ODD's in the work place? Not. More network admin's use network installs than ODD's. No, it's just not on. Your idea's may work for you, but most people still use and like optical discs. And for that rather big group, it's a deal breaker.
    Reply
  • lexluthermiester - Sunday, November 25, 2012 - link

    Couldn't* disagree...

    Note to Anand group; A bloody edit function would not go amiss....
    Reply
  • PsychoPif - Monday, November 26, 2012 - link

    I use a USB DVD burner on my PC and I was able to install Windows 8 without a hitch.

    Off course some still need a drive bay, but I think Dustin is right when he says that we slowly but surely move away from it.
    Reply
  • yyrkoon - Tuesday, November 27, 2012 - link

    I'd have to agree with lexluthermiester. Leaving optical media in the dust is not an option. However, it is a problem that is solvable. e.g. external, networked, or out of the case install. Reply
  • yyrkoon - Tuesday, November 27, 2012 - link

    USB, Firewire, Network install, or you could do the install out of the case. Afterwards putting everything inside.

    For everything else, you could use either an external drive, network shared drive, etc. I do realize this is less than ideal, however having a laptop with two HDDs in it ( optical drive bay caddy in my own case ) you have to learn to workaround, or live without. One thing worth mentioning. Most mobile optical drives are garbage, so external is usually a better option anyhow.

    Anyhow, external 5.25" drive cases do not cost all that much so cost is not a big deal. The only potential issue is how well the BIOS on your given motherboard handles boot from USB, Now days, I would think this to be a non issue.
    Reply
  • JoanSpark - Sunday, December 02, 2012 - link

    that is the 2nd mITX without a 5.25 I know of.. go get you one of the plenty other crippled ones that still have them if you can't move with times.. Reply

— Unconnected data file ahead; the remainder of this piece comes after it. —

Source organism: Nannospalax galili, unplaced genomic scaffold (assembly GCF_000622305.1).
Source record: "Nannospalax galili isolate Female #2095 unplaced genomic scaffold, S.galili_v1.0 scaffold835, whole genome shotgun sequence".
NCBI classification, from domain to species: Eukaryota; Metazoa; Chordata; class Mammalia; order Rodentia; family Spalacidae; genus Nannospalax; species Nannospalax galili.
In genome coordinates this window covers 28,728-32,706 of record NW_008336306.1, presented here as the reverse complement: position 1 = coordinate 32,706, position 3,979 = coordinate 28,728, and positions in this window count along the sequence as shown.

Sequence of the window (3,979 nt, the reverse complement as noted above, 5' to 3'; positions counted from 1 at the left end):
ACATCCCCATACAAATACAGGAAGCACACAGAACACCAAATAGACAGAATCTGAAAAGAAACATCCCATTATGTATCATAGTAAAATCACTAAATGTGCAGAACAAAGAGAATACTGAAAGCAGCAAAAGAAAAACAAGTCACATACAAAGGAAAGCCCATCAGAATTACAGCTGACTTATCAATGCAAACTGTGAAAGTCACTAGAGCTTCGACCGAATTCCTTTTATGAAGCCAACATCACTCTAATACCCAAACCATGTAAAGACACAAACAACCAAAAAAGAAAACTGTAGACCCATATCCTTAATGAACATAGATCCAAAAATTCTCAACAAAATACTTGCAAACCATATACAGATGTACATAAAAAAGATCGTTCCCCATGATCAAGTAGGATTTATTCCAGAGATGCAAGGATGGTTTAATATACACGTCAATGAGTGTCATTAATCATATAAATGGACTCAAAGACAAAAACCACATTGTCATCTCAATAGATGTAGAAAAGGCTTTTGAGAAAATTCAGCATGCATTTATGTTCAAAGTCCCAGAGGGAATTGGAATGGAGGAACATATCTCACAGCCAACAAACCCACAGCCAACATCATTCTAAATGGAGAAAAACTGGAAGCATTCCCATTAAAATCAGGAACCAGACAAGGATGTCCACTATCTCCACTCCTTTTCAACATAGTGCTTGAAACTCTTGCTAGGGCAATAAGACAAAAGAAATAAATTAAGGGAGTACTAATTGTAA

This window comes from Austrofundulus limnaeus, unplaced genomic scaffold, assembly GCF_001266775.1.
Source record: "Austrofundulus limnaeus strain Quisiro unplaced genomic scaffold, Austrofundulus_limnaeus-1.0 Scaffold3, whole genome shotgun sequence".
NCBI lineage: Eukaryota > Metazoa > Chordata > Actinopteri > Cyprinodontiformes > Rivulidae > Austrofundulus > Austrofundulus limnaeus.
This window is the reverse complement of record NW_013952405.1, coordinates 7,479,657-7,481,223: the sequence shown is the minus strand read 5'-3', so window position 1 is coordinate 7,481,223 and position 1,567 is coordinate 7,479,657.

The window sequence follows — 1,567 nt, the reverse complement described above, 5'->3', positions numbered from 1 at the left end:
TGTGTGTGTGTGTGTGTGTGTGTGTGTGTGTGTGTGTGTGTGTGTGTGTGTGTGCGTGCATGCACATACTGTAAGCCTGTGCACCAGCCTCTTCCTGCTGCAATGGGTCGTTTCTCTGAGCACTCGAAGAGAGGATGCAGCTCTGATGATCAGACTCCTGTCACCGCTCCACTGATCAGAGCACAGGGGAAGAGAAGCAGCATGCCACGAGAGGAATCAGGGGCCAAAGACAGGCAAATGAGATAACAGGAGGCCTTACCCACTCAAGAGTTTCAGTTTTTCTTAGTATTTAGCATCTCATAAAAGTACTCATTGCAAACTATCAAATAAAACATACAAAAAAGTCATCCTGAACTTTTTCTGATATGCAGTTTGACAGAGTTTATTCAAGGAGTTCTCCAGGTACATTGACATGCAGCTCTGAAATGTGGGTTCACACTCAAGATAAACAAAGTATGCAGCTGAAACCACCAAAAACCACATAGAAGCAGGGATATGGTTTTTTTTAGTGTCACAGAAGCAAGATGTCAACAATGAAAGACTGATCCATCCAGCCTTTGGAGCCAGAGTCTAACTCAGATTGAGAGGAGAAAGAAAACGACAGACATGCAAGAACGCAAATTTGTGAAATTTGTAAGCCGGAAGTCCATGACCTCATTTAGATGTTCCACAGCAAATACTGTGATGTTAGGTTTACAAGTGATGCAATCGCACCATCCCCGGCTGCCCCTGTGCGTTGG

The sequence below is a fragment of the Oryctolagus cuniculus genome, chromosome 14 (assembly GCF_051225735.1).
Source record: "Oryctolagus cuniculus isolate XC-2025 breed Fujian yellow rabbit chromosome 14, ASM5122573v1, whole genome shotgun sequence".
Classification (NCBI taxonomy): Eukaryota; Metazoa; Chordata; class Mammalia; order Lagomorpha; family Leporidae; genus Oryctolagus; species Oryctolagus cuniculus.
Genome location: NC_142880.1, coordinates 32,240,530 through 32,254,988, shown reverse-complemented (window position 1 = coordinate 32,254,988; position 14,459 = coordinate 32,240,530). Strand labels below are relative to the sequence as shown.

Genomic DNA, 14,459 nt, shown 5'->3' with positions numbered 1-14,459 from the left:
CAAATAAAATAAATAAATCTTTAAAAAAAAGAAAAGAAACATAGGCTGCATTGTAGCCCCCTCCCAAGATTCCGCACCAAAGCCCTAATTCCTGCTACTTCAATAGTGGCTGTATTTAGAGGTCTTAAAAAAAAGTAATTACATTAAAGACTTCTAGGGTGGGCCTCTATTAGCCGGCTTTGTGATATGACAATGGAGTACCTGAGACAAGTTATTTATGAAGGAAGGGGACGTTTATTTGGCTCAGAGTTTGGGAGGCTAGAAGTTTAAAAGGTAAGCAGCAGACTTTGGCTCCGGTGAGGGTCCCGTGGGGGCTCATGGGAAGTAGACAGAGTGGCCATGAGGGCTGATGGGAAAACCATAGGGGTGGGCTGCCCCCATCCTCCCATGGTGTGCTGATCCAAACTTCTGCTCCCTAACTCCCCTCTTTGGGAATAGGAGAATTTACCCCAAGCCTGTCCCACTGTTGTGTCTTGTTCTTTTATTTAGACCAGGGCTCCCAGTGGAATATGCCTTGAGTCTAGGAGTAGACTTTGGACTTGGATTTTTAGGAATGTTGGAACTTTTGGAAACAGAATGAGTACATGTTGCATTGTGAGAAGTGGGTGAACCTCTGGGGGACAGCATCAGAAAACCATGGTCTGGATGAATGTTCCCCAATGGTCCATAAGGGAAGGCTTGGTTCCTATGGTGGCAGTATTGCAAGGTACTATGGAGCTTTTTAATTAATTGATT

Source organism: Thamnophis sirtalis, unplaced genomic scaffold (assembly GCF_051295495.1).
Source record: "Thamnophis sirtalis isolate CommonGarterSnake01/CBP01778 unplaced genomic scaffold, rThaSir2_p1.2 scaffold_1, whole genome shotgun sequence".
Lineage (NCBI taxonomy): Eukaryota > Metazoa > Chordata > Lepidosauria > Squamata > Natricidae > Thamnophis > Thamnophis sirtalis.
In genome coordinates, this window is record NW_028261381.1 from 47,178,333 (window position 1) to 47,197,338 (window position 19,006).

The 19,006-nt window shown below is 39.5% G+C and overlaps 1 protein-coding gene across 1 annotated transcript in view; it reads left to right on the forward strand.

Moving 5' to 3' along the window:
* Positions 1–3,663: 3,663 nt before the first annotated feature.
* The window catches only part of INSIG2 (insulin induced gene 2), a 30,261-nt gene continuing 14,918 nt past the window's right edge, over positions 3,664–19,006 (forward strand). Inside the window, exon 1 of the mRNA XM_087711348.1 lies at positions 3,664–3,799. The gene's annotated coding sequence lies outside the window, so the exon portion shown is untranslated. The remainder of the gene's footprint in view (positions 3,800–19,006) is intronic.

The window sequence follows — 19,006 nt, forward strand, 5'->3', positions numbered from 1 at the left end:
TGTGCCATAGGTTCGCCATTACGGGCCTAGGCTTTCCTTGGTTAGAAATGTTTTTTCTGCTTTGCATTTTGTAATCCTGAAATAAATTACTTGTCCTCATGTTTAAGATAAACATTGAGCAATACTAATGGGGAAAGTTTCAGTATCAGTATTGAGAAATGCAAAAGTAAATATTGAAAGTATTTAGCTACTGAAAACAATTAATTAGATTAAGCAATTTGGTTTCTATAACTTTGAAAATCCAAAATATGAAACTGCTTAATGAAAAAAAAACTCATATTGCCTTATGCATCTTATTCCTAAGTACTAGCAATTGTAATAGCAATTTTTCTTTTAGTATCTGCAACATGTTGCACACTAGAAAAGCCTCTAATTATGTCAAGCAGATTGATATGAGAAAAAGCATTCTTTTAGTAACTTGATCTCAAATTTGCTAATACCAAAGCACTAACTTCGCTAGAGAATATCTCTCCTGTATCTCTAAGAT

• lmcd - Friday, November 23, 2012 - link

    The testing page needs a slight update; this isn't an A30 and in no way can fit a MicroATX board.

    Great review! Contender for my next build since I rely on internal storage and the cloud so much anyway, and with USB 3 and Steam, physical media is pretty unnecessary.
    Reply
  • Dustin Sklavos - Friday, November 23, 2012 - link

    Fixed! I has the dumb. Reply
  • Minion4Hire - Friday, November 23, 2012 - link

    I agree that an ATX PSU in a mini-ITX chassis is a bit overkill, but you're not going to put a high-wattage, high-performance power supply in a mini-ITX anything. This case feels more like a 500W Silverstone Strider Plus candidate than any kilowatt e-peen unit.

    But am I the only one that doesn't care about a compact SOHO chassis? It's admirable that they've managed to fit so many drives into such a small case (and I really do like the design) but I could care less about smaller chassis where any kind of home server is concerned. You can shove such a chassis anywhere you can feed power and ethernet to. Under a staircase, buried in a closet... you can find plenty of locations that would be otherwise undesirable for all sorts of other hardware, so lack-of-space doesn't seem like a big concern. I'm not going to make my HTPC serve double-duty as my file server. A RAID 5 in my living room is not going to make for a truly silent HTPC. Meanwhile, I DO want my HTPC to have an optical drive, if only for convenience.

    Just seems like a niche product. Maybe I'm wrong.
    Reply